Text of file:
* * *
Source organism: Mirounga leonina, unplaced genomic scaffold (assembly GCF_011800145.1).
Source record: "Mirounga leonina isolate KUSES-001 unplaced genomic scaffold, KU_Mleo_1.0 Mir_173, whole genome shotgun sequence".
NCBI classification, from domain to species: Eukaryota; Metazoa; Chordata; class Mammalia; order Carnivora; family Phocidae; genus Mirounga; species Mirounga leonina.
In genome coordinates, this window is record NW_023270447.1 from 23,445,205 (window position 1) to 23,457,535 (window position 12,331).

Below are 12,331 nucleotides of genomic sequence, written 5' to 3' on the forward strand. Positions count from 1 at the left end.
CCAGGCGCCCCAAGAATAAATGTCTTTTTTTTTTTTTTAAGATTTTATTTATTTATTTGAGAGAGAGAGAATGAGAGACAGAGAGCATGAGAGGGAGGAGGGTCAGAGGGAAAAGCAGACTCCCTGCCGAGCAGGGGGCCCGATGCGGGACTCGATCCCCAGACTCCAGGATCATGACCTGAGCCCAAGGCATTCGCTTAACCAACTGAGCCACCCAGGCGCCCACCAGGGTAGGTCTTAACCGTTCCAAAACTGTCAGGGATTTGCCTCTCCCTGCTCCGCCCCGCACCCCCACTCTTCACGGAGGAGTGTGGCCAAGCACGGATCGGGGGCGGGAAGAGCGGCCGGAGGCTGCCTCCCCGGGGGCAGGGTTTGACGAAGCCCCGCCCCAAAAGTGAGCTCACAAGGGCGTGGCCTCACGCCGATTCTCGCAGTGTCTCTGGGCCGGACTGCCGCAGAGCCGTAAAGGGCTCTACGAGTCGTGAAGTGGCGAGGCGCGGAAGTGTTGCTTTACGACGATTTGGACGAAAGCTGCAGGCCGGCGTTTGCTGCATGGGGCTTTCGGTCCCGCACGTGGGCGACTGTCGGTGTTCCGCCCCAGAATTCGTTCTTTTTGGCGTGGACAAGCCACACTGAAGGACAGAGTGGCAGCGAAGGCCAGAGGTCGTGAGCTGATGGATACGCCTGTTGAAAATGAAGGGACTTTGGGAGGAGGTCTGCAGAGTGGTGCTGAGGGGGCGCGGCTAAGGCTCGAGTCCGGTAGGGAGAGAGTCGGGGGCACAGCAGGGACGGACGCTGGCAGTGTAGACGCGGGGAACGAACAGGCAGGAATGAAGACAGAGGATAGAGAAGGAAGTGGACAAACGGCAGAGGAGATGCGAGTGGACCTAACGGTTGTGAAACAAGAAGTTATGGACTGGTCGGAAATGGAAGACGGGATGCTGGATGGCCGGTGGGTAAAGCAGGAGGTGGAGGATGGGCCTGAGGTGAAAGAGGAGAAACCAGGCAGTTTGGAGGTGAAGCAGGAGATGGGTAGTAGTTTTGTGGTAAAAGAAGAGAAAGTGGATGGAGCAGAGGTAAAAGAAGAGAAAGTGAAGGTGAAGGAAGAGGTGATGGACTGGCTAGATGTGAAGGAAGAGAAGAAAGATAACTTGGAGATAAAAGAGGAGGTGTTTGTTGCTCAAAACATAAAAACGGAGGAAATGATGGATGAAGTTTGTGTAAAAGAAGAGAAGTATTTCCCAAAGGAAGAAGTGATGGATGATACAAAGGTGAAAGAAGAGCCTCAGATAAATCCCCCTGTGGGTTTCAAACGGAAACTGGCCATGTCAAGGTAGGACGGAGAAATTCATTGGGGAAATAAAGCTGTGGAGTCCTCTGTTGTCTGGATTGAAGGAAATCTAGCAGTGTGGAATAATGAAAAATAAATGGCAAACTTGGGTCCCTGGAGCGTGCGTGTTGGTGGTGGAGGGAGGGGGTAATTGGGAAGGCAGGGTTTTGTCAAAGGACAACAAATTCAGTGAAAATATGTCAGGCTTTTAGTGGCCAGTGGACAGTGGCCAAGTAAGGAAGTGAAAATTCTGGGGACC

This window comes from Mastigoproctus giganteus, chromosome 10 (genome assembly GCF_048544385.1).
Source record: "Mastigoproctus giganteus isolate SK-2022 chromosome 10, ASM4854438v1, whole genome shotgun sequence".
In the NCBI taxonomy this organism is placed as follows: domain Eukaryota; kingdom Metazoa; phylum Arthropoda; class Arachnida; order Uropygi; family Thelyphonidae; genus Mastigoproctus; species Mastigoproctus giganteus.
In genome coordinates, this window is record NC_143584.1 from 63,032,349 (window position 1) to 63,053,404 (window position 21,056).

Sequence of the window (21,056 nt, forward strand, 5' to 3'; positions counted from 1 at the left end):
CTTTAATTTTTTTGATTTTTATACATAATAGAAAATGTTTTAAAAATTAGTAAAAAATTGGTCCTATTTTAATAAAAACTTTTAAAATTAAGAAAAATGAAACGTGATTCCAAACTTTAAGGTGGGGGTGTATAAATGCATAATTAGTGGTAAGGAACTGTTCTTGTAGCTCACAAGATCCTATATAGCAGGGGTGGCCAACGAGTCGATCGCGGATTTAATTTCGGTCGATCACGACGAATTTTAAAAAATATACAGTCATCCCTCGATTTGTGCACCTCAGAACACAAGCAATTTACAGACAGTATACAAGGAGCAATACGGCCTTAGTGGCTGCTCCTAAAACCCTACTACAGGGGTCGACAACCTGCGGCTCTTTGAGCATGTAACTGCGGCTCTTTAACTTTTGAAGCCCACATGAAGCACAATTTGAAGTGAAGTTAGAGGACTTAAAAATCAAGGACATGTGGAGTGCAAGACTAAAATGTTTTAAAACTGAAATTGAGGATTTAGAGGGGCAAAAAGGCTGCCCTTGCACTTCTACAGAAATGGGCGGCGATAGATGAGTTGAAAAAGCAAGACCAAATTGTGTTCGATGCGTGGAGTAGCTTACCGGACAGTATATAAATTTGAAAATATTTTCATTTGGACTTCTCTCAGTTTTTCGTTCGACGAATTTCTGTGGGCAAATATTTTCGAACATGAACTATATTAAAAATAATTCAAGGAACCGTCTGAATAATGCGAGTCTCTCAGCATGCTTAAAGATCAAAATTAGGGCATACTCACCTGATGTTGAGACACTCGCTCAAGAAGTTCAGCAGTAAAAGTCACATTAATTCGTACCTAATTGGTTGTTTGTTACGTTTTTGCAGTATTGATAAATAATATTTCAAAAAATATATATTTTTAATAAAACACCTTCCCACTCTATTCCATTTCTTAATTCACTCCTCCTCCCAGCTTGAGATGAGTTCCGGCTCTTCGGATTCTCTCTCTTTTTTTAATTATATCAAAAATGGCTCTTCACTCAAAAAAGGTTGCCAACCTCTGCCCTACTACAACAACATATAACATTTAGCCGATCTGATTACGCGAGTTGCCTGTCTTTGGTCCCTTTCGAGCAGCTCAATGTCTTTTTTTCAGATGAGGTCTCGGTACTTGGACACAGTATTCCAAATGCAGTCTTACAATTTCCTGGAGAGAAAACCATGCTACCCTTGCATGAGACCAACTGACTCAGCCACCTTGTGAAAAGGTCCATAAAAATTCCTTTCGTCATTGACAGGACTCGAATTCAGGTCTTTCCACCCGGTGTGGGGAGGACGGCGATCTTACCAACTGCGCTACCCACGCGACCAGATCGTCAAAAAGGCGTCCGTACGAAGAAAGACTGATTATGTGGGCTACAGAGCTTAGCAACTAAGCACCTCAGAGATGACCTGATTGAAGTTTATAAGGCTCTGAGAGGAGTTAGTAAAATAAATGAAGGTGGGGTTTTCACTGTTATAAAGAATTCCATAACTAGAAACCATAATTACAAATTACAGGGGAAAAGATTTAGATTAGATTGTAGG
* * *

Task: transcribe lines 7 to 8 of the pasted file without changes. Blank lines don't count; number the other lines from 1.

This window comes from Mastigoproctus giganteus, chromosome 10 (genome assembly GCF_048544385.1).
Source record: "Mastigoproctus giganteus isolate SK-2022 chromosome 10, ASM4854438v1, whole genome shotgun sequence".